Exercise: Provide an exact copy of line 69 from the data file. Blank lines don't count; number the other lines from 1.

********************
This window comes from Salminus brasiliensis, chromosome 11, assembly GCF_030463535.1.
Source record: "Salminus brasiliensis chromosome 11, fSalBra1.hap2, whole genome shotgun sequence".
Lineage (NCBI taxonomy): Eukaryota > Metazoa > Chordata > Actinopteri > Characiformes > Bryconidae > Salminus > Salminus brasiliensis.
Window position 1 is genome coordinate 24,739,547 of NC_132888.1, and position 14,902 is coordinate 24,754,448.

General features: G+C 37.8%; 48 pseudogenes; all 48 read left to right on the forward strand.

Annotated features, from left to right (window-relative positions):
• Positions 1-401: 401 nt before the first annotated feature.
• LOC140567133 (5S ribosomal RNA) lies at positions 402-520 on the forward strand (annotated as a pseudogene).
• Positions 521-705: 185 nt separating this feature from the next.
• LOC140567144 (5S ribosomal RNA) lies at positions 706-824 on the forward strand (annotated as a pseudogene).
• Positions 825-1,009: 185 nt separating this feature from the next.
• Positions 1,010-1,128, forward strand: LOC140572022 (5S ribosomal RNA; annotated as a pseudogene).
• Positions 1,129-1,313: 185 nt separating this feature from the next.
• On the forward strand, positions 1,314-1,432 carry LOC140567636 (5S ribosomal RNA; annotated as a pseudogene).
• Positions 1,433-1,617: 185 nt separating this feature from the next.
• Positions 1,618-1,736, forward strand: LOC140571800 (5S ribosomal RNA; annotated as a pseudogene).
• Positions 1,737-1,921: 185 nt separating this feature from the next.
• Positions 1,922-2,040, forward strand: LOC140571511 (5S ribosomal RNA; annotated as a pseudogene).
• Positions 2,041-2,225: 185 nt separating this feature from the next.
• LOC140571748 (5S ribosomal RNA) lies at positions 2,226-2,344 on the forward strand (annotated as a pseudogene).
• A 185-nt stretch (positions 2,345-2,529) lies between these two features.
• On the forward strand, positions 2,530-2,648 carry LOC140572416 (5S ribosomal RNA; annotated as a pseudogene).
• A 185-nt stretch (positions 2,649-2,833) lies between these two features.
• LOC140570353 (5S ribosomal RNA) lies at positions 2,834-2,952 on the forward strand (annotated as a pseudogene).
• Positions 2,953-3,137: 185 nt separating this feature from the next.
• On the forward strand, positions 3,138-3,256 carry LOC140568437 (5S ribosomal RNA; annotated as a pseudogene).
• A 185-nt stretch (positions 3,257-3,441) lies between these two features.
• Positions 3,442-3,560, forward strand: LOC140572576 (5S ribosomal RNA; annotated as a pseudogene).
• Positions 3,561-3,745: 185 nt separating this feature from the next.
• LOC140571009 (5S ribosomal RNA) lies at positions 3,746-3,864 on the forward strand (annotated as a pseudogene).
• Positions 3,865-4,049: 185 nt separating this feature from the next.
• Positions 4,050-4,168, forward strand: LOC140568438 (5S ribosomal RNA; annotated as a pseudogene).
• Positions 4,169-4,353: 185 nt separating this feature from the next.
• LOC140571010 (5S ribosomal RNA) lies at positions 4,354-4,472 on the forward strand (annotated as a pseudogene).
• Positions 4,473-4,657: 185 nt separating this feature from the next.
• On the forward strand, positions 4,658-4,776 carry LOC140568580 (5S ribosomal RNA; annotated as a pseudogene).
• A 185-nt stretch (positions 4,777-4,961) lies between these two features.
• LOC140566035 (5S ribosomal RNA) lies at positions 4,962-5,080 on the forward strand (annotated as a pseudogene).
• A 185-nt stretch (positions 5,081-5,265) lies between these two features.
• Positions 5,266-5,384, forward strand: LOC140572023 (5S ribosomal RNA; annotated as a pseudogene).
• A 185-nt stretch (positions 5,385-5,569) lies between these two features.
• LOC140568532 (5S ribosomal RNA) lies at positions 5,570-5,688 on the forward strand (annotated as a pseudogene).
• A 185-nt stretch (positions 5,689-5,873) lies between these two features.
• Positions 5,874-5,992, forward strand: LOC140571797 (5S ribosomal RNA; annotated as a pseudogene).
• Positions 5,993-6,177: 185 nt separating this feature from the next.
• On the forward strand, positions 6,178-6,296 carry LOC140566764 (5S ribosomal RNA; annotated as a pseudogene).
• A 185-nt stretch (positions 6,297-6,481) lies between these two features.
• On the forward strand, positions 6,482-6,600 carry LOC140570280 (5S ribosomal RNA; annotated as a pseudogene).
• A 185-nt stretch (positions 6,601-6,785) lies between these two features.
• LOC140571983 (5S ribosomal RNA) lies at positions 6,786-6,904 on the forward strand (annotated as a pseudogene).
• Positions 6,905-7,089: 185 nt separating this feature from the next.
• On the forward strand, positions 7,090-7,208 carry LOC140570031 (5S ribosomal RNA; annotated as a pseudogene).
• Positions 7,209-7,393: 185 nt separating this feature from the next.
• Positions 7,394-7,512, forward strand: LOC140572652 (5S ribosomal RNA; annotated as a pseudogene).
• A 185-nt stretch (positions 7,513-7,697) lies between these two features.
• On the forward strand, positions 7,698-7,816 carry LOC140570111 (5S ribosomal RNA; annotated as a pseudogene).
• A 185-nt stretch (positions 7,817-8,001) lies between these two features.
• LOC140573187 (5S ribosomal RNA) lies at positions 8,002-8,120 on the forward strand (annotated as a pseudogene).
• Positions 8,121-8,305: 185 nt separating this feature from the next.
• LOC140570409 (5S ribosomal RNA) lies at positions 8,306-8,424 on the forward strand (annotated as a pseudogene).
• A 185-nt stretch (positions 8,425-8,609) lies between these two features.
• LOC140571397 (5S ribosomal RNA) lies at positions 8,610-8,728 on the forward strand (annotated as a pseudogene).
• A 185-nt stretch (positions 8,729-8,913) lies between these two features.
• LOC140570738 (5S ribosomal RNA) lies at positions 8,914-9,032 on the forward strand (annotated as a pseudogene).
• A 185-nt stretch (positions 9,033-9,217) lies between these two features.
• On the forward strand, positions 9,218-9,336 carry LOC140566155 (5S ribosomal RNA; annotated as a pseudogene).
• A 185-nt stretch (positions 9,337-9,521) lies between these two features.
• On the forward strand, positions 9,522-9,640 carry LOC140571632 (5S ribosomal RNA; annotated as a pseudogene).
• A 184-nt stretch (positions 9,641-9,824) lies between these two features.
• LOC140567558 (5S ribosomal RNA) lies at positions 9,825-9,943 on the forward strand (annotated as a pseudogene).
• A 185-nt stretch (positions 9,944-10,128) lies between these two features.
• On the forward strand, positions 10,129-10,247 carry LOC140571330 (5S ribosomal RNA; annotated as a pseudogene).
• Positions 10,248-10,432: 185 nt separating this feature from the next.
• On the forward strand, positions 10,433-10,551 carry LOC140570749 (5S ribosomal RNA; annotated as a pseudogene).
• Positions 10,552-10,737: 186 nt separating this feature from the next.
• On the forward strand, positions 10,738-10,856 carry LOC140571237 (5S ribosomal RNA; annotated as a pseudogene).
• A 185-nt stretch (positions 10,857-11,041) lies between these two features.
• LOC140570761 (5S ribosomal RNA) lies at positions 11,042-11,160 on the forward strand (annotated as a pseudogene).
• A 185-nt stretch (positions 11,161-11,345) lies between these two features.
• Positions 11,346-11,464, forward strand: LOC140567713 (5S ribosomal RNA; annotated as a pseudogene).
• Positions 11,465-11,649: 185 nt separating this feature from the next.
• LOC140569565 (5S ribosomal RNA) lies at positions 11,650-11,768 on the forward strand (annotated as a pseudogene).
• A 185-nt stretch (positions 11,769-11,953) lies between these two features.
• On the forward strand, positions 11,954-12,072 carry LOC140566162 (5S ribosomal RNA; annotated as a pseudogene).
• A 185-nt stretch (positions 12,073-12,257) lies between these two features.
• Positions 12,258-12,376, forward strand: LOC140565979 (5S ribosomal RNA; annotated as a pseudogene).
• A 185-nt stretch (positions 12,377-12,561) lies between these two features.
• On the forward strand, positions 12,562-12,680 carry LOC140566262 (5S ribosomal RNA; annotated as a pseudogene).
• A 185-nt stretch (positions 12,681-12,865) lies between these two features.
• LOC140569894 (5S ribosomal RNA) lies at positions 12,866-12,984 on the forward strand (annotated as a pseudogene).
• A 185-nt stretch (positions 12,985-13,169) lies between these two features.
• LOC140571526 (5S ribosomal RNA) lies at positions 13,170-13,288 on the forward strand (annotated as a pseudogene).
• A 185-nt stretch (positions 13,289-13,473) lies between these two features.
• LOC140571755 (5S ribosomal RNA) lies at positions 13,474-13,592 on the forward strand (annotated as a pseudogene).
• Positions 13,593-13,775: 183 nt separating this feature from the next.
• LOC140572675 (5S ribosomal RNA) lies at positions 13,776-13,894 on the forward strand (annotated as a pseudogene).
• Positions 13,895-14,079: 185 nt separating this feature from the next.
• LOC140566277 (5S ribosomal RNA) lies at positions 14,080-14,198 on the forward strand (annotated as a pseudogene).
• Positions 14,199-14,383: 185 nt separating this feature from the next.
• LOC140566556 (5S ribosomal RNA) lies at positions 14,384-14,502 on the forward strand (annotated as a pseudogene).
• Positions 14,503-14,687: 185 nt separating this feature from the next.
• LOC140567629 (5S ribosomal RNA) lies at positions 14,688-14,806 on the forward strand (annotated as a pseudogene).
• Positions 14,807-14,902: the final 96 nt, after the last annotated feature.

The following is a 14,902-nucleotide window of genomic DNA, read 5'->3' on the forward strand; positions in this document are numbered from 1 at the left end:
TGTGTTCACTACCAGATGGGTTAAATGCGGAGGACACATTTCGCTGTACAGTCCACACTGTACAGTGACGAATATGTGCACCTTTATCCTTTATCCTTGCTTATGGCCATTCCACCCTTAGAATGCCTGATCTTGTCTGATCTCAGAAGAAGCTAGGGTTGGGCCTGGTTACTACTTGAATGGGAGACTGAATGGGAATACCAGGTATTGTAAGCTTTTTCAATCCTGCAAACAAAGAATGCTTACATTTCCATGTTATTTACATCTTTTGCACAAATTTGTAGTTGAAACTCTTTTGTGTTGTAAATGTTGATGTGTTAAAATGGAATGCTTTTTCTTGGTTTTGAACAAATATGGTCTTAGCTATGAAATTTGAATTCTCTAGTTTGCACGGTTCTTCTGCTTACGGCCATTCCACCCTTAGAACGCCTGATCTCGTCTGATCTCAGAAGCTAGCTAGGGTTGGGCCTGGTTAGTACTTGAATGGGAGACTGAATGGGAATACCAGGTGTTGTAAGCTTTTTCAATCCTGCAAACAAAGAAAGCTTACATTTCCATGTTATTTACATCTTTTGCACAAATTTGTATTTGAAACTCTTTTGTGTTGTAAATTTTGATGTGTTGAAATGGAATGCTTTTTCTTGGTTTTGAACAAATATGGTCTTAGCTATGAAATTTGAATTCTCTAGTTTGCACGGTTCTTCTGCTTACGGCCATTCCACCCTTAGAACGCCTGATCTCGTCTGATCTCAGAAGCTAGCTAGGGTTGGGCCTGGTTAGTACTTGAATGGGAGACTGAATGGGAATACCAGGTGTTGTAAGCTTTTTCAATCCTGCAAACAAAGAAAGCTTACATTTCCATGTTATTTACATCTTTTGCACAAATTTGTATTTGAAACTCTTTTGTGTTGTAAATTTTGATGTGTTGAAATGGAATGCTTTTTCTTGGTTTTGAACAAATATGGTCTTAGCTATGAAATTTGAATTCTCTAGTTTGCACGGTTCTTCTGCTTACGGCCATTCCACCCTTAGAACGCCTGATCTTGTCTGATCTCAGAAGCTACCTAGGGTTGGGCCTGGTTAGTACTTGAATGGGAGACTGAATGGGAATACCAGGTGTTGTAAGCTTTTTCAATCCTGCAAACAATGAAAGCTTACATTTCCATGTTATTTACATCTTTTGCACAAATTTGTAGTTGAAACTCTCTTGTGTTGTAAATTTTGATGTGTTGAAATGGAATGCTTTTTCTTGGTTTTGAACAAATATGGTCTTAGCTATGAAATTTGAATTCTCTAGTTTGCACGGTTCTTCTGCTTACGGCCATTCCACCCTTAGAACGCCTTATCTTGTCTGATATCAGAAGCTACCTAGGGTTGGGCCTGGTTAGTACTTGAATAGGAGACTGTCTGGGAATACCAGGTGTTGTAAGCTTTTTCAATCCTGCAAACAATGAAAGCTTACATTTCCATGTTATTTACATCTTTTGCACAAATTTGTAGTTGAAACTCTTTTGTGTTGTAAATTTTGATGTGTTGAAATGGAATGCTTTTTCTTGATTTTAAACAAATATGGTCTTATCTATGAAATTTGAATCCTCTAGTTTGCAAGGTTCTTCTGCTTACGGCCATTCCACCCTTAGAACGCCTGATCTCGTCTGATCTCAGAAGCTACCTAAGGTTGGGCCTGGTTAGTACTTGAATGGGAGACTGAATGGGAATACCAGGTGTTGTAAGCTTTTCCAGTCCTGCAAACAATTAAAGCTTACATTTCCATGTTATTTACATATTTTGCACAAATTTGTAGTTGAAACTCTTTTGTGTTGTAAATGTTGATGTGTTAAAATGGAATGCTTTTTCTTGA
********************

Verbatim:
• A 184-nt stretch (positions 9,641-9,824) lies between these two features.